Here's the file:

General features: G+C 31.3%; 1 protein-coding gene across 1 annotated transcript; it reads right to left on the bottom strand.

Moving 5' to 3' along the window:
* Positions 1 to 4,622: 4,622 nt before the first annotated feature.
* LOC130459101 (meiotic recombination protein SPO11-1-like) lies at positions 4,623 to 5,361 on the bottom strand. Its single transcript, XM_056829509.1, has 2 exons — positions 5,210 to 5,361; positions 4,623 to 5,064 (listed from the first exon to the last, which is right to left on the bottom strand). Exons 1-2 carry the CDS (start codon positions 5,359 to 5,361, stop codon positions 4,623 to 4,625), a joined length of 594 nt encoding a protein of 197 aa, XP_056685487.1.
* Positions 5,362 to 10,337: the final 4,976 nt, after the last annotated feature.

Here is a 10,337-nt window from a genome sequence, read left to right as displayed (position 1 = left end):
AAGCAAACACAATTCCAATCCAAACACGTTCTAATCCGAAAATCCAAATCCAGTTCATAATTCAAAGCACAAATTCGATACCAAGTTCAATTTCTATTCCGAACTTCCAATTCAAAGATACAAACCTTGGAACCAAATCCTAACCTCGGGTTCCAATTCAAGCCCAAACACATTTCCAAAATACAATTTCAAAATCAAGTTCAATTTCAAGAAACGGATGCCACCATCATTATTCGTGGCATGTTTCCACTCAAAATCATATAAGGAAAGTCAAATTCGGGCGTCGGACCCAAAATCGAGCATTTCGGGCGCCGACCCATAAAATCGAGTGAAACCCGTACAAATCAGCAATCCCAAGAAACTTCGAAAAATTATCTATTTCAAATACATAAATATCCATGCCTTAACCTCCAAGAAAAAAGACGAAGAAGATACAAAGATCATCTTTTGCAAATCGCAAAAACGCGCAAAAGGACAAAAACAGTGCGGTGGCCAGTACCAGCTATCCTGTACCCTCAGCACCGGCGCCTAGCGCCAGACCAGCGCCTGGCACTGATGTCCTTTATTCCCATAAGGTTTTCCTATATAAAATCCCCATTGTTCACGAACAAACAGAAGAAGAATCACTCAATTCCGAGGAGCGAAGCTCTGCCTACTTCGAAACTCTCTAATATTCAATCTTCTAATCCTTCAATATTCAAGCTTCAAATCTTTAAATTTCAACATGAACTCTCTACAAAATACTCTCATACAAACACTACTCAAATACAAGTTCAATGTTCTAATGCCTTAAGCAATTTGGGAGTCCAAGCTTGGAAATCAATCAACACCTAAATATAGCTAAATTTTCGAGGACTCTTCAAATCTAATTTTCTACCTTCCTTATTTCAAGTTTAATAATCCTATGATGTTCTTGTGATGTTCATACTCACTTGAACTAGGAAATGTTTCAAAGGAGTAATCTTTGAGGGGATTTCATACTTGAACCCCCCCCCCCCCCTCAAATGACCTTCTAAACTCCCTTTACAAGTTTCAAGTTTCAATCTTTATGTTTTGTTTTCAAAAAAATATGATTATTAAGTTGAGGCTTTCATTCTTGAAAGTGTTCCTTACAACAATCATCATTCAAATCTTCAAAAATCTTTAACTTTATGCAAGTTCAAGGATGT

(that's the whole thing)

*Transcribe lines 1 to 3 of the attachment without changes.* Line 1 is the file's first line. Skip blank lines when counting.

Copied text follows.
General features: G+C 31.3%; 1 protein-coding gene across 1 annotated transcript; it reads right to left on the bottom strand.

Moving 5' to 3' along the window:
* Positions 1 to 4,622: 4,622 nt before the first annotated feature.